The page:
The decision

Case No: UI-2023-005051

First-tier Tribunal No: HU/01225/2022


Decision & Reasons Issued:

On 14th of March 2024






For the Appellant: Unrepresented
For the Respondent: Ms McKenzie, Senior Home Office Presenting Officer

Heard at Field House on 12 February 2024


Anonymity Order:

Pursuant to Rule 14 of the Tribunal Procedure (Upper Tribunal) Rules 2008, I make an anonymity order. Unless the Upper Tribunal or a Court directs otherwise, no report of these proceedings or any form of publication thereof shall directly or indirectly identify the Appellant or members of his family. This direction applies to, amongst others, all parties. Any failure to comply with this direction could give rise to contempt of court proceedings. I make this order because the Appellant is a child and I see no public interest in identifying her, as opposed to her circumstances.

1. I refer to the parties as they were in the First-tier Tribunal, with the Secretary of State as the Respondent and VK as the Appellant.
2. This is an appeal by the Respondent against a decision of First-tier Tribunal Judge Abebrese (“the Judge”), promulgated on 18 August 2023. By that decision, the Judge allowed the Appellant’s appeal against the decision of the Secretary of State, dated 18 July 2022, to refuse her human rights claim.
Proceedings in the First-tier Tribunal
3. The Appellant is a national of Uganda, born in 2011. Her application for entry clearance was made under paragraph 297 of the Immigration Rules, on the ground that her mother has sole responsibility for her and/or there are serious compelling family are other considerations which make exclusion from the United Kingdom (“UK”) undesirable.
4. Insofar as is relevant to the issues at the error of law hearing, the matters in dispute at the First-tier Tribunal hearing were whether (i) the sponsor is in fact the mother of the Appellant and, if so, (ii) whether the evidence was sufficient to demonstrate sole responsibility. In particular, the Respondent relied upon the fact that, whilst the DNA evidence submitted by the Appellant showed that she is related to the person whose DNA was tested, there was no evidence that the person who submitted their DNA was in fact sponsor.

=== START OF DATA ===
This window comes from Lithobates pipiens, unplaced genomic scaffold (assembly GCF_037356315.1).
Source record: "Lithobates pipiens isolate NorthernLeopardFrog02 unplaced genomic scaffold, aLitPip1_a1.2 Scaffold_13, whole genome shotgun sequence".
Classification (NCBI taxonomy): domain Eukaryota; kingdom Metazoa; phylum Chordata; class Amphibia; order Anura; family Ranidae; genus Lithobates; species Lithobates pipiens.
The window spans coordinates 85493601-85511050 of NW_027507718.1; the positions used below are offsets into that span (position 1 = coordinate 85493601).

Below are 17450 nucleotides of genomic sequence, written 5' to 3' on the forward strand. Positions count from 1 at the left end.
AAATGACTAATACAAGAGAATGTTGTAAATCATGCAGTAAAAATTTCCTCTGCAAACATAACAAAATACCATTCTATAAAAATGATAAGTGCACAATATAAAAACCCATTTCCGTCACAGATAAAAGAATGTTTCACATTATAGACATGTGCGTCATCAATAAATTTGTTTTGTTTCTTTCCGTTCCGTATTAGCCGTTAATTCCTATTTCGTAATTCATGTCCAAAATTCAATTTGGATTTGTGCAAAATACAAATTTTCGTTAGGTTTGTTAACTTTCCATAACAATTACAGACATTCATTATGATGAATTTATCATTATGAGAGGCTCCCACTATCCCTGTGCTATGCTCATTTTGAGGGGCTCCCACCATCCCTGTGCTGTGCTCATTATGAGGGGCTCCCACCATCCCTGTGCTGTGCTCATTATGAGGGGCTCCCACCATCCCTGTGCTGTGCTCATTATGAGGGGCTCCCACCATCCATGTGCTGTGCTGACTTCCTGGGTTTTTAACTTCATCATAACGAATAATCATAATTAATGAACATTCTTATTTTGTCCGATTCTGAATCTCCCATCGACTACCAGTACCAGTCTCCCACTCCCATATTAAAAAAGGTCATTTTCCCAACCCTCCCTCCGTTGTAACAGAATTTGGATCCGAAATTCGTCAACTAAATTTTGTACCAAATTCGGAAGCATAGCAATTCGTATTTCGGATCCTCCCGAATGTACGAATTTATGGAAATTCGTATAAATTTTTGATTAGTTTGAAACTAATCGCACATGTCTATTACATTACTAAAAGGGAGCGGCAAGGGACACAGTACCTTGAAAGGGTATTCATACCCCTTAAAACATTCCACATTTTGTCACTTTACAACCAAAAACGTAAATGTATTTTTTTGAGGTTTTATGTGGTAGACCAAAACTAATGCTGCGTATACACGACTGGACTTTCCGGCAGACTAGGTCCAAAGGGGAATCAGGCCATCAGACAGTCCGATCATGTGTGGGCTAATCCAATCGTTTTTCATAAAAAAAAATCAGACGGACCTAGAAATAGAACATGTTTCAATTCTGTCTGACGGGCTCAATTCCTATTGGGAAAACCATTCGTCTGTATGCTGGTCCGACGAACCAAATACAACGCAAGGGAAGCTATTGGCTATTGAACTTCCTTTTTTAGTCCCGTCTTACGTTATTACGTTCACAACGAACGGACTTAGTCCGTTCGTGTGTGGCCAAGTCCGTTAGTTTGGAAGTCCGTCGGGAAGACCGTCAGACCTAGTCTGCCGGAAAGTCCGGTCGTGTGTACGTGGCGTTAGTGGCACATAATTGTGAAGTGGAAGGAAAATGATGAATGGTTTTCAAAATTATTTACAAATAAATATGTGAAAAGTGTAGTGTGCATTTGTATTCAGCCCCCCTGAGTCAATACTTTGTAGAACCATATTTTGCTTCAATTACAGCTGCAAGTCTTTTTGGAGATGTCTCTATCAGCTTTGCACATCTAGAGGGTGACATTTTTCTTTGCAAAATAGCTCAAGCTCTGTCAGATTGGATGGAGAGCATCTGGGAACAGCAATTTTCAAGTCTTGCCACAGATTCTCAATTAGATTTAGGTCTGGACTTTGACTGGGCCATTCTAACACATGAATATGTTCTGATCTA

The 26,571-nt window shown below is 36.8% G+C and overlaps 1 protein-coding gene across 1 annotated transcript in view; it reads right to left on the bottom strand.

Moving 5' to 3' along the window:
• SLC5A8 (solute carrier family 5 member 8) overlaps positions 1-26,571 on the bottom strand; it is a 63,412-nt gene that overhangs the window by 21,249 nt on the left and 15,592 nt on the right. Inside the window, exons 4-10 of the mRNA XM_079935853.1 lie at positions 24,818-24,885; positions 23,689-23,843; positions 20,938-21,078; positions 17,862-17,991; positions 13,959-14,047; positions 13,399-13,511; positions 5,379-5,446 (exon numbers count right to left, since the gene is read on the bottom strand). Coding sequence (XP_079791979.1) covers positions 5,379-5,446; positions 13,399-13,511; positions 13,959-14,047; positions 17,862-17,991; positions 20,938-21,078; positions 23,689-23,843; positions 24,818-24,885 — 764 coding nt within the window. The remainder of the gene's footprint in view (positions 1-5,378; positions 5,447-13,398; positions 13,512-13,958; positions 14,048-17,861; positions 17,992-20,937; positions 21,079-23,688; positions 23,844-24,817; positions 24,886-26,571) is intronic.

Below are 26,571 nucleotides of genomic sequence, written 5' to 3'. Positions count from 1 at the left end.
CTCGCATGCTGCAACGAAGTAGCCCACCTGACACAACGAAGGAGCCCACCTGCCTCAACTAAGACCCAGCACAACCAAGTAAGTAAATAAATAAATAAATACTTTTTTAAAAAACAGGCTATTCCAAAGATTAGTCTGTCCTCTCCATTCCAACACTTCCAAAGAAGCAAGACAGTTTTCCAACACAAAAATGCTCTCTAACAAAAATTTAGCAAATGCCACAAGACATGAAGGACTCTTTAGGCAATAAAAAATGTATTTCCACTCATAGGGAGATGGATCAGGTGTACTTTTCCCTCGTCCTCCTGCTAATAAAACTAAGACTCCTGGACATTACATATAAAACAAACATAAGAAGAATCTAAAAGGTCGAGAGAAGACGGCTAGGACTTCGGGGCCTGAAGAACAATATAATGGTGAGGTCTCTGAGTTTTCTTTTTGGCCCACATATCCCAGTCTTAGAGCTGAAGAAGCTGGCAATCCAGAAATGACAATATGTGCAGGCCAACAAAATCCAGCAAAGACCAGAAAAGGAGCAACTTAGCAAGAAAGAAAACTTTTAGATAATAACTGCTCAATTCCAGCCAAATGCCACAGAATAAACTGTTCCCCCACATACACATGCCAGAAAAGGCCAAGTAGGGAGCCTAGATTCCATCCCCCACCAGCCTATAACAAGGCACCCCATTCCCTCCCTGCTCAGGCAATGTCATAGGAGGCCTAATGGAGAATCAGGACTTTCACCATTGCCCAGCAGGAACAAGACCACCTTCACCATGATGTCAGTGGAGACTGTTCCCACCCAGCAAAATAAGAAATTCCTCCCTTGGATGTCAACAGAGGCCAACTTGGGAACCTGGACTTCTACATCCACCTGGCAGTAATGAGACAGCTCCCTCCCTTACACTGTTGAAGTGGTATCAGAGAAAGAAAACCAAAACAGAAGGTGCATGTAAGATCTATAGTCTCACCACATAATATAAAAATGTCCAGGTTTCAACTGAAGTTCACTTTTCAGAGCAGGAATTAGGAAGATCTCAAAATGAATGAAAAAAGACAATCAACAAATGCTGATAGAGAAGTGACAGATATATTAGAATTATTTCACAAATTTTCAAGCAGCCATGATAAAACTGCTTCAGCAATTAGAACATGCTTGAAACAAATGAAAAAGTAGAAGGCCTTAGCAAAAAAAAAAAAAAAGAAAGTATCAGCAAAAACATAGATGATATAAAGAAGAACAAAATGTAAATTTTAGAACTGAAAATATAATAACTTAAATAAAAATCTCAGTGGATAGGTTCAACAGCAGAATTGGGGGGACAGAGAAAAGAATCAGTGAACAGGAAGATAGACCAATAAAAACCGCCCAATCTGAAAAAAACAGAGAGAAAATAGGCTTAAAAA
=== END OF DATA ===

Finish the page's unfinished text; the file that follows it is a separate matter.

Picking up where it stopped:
5. The Judge allowed the appeal because he found, inter alia, the evidence of the sponsor, that she is the mother of the Appellant, to be credible [17].
The grounds of appeal and grant of permission
6. The grounds of appeal plead that:
“The Respondent asserts that the faikure (sic) to provide the correct documents to show who participated in the DNA (sic) is a material matter. In failing to resolve that point the Tribunal has erred in law, The (sic) Respondent (sic) position is clear without the correct documentation the lacks proof (sic) to confirm the relationship as claimed. This leads to concerns regarding safeguarding of the Appellant.”
7. Permission was granted by Upper Tribunal Judge Kebede.
Upper Tribunal proceedings
8. Ms McKenzie helpfully clarified the ground of appeal. She submitted that, while the Judge did note the fact that the DNA evidence was incomplete, the Judge had failed to give adequate reasons for nonetheless concluding that the sponsor is the mother of the Appellant.